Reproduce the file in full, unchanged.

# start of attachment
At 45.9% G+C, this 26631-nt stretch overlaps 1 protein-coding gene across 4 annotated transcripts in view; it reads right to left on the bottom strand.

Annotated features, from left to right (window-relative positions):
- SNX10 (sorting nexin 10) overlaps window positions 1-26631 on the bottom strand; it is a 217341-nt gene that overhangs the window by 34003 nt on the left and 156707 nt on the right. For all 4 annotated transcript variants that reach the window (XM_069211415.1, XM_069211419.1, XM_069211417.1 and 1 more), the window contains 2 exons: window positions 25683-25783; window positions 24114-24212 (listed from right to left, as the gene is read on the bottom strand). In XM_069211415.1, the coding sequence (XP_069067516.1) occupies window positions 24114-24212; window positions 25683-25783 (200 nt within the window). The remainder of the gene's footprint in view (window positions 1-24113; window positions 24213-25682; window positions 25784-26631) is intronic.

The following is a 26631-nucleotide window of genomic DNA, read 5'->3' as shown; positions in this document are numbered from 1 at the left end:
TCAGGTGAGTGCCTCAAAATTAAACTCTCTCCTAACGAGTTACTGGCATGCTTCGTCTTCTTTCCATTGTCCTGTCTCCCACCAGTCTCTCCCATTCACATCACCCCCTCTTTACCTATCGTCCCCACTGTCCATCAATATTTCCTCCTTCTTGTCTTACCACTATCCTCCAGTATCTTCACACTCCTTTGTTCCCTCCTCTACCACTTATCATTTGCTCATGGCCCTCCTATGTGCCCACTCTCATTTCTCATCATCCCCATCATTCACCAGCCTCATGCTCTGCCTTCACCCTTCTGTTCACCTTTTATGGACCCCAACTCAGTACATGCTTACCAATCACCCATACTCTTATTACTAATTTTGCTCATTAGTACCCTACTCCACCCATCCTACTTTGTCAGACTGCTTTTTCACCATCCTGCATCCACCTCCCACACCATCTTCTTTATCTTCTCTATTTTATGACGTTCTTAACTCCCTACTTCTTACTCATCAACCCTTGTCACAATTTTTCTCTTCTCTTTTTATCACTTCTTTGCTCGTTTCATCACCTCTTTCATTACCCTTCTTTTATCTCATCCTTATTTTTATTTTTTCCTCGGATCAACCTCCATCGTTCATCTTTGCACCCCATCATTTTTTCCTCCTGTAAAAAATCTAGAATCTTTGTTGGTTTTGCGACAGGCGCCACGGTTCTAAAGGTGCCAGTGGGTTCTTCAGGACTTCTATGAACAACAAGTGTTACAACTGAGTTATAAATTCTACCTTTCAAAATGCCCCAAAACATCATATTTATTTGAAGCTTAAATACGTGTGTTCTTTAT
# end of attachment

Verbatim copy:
At 45.9% G+C, this 26631-nt stretch overlaps 1 protein-coding gene across 4 annotated transcripts in view; it reads right to left on the bottom strand.

Annotated features, from left to right (window-relative positions):
- SNX10 (sorting nexin 10) overlaps window positions 1-26631 on the bottom strand; it is a 217341-nt gene that overhangs the window by 34003 nt on the left and 156707 nt on the right. For all 4 annotated transcript variants that reach the window (XM_069211415.1, XM_069211419.1, XM_069211417.1 and 1 more), the window contains 2 exons: window positions 25683-25783; window positions 24114-24212 (listed from right to left, as the gene is read on the bottom strand). In XM_069211415.1, the coding sequence (XP_069067516.1) occupies window positions 24114-24212; window positions 25683-25783 (200 nt within the window). The remainder of the gene's footprint in view (window positions 1-24113; window positions 24213-25682; window positions 25784-26631) is intronic.

The following is a 26631-nucleotide window of genomic DNA, read 5'->3' as shown; positions in this document are numbered from 1 at the left end:
TCAGGTGAGTGCCTCAAAATTAAACTCTCTCCTAACGAGTTACTGGCATGCTTCGTCTTCTTTCCATTGTCCTGTCTCCCACCAGTCTCTCCCATTCACATCACCCCCTCTTTACCTATCGTCCCCACTGTCCATCAATATTTCCTCCTTCTTGTCTTACCACTATCCTCCAGTATCTTCACACTCCTTTGTTCCCTCCTCTACCACTTATCATTTGCTCATGGCCCTCCTATGTGCCCACTCTCATTTCTCATCATCCCCATCATTCACCAGCCTCATGCTCTGCCTTCACCCTTCTGTTCACCTTTTATGGACCCCAACTCAGTACATGCTTACCAATCACCCATACTCTTATTACTAATTTTGCTCATTAGTACCCTACTCCACCCATCCTACTTTGTCAGACTGCTTTTTCACCATCCTGCATCCACCTCCCACACCATCTTCTTTATCTTCTCTATTTTATGACGTTCTTAACTCCCTACTTCTTACTCATCAACCCTTGTCACAATTTTTCTCTTCTCTTTTTATCACTTCTTTGCTCGTTTCATCACCTCTTTCATTACCCTTCTTTTATCTCATCCTTATTTTTATTTTTTCCTCGGATCAACCTCCATCGTTCATCTTTGCACCCCATCATTTTTTCCTCCTGTAAAAAATCTAGAATCTTTGTTGGTTTTGCGACAGGCGCCACGGTTCTAAAGGTGCCAGTGGGTTCTTCAGGACTTCTATGAACAACAAGTGTTACAACTGAGTTATAAATTCTACCTTTCAAAATGCCCCAAAACATCATATTTATTTGAAGCTTAAATACGTGTGTTCTTTAT